Third Molars or Wisdom Teeth have come to be thought of as “vestigial organs”. Like the appendix or the tail bone, third molars served a purpose for early humans but not usually for modern humans. Wisdom Teeth once provided a more powerful chewing surface for eating foods that were more coarse and fibrous like leaves, grasses, nuts and raw meats. Given that dentistry was not in practice, wisdom teeth might also have served as “back-up” for teeth that were lost or worn. As the human diet has changed, the necessity for such forceful chewing has been eliminated and human jaws have evolved, becoming smaller and less forceful.
Unlike other teeth that develop in the embryonic stage, third molars develop after birth. While it’s true that 35% of modern humans don’t even develop 3rd molars, they are present in the jaws of most people between the ages of 14 and 25. When there is room, wisdom teeth erupt without any issues and don’t require removal. Studies performed in Sweden however, indicate that 72% of people will have what is known as known as an “impacted” wisdom tooth.
The word “impacted” means jammed, wedged or stuck. Often the tooth has no place to go and can become wedged against the neighboring tooth or its roots. Often time this occurs sub-gingivally (beneath the gums) and can only be seen in dental x-rays. In some situations, the tooth will erupt partially and can be seen with the naked eye. When these impacted teeth are left unextracted, complications may ensue. The individual might begin to suffer from swelling, infection and gum disease. Leaving wisdom teeth untreated can also result in complications outside the mouth like facial cellulitis and the inflammation of lymph nodes. Finally, it isn’t unusual for orthodontically corrected teeth to become maligned by erupting wisdom teeth, rendering years of orthodontic progress to be compromised.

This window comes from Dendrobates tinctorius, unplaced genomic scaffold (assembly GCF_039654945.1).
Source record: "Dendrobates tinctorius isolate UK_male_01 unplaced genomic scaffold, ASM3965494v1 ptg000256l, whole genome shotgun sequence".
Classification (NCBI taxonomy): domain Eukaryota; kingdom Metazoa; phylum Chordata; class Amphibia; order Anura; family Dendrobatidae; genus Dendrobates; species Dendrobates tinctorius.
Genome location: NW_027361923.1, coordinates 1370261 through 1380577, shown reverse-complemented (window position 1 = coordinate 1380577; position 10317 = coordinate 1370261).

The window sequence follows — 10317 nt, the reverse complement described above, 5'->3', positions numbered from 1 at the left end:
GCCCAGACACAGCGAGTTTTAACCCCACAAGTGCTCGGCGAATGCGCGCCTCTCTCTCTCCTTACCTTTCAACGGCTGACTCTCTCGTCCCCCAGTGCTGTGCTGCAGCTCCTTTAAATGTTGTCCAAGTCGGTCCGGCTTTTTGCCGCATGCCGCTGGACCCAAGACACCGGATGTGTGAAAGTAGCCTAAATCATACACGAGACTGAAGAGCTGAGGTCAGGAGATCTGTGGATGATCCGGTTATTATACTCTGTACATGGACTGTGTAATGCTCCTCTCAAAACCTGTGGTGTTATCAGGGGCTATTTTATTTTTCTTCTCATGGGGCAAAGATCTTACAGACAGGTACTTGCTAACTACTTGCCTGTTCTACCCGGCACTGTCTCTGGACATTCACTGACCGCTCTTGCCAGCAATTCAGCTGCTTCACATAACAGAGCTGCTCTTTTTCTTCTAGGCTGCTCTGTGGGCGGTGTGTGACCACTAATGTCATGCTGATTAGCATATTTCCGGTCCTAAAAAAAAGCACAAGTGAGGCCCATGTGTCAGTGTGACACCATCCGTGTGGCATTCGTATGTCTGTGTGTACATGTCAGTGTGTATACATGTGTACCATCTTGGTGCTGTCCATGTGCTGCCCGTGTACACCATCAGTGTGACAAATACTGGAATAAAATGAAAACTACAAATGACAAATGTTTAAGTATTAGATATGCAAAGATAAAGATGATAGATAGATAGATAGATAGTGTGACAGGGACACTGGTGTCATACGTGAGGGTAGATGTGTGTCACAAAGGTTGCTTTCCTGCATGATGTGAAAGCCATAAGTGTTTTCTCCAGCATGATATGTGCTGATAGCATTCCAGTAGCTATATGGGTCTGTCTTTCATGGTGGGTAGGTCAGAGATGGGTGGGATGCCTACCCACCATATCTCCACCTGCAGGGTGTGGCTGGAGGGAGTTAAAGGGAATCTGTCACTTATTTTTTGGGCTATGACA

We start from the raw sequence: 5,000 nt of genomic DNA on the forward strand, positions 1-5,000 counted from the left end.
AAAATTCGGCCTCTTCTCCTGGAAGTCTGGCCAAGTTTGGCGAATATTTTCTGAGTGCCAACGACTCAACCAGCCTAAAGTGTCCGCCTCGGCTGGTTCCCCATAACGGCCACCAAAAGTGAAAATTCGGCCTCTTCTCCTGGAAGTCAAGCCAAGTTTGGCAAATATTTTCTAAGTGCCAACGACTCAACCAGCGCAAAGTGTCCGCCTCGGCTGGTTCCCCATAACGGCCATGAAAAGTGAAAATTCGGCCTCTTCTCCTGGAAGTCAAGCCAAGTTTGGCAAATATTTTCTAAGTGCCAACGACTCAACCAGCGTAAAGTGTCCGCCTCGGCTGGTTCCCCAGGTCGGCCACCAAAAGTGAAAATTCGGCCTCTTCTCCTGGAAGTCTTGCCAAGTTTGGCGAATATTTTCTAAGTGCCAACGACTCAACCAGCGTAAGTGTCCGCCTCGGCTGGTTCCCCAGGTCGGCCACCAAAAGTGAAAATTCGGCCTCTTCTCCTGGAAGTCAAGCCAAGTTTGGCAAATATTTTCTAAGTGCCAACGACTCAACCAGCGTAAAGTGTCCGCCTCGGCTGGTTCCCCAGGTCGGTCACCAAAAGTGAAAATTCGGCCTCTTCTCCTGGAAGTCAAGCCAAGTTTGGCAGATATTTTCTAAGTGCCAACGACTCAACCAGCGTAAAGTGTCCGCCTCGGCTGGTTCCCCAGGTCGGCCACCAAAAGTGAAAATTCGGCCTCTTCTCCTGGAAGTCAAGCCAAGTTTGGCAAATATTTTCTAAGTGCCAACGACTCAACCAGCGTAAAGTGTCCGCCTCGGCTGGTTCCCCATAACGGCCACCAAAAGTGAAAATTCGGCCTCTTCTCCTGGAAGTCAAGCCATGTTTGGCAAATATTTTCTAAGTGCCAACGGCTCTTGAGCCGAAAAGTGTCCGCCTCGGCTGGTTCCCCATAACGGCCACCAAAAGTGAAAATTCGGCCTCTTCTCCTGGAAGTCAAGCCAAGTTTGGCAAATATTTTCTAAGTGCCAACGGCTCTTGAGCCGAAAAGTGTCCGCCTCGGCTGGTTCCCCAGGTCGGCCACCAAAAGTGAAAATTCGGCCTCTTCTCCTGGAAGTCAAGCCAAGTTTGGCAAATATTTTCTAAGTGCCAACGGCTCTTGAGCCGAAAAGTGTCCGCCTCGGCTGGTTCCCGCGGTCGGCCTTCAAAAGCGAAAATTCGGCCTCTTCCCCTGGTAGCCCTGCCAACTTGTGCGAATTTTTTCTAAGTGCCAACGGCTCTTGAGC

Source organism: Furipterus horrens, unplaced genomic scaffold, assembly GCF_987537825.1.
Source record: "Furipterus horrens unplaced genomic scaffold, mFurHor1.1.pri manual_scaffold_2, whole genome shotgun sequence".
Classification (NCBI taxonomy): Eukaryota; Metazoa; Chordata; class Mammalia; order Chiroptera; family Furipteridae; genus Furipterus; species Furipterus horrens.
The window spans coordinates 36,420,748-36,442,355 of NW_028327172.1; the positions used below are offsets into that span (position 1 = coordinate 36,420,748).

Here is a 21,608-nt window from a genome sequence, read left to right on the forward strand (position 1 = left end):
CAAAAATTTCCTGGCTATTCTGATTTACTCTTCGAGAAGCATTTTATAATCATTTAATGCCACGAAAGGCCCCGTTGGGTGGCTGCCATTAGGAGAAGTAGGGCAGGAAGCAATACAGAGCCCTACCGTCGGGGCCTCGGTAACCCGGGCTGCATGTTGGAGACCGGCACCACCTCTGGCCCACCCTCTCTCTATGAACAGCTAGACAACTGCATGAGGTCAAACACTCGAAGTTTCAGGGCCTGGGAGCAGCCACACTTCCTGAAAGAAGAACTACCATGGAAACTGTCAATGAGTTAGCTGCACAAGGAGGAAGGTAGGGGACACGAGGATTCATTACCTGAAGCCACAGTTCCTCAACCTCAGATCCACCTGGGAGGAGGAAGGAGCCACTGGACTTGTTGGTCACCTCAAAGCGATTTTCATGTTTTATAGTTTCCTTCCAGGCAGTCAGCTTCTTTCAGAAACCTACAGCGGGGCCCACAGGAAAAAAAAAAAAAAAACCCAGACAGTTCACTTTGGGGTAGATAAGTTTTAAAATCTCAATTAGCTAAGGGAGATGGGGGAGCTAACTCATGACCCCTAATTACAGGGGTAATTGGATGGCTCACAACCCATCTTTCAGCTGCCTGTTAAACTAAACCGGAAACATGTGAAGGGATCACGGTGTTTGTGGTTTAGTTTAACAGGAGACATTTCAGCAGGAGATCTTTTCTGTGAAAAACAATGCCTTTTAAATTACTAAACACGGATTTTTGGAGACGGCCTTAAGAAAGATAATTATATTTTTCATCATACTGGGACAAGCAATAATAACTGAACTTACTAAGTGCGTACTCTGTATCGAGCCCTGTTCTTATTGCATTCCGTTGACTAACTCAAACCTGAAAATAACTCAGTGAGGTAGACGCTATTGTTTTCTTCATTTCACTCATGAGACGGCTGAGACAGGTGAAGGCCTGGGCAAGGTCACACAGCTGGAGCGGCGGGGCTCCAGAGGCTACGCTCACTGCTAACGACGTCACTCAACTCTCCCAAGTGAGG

If you are experiencing frequent, unexplained headaches, pain, swelling or discomfort in your jaw contact your dentist. Using diagnostic tools like dental x-rays, your dentist will identify the presence of 3rd molars and assess their position. If it is determined that extractions are required, you should be referred to a Oral and Maxillofacial Surgeon who has the training and equipment required to provide you with the safest and most comfortable extraction experience.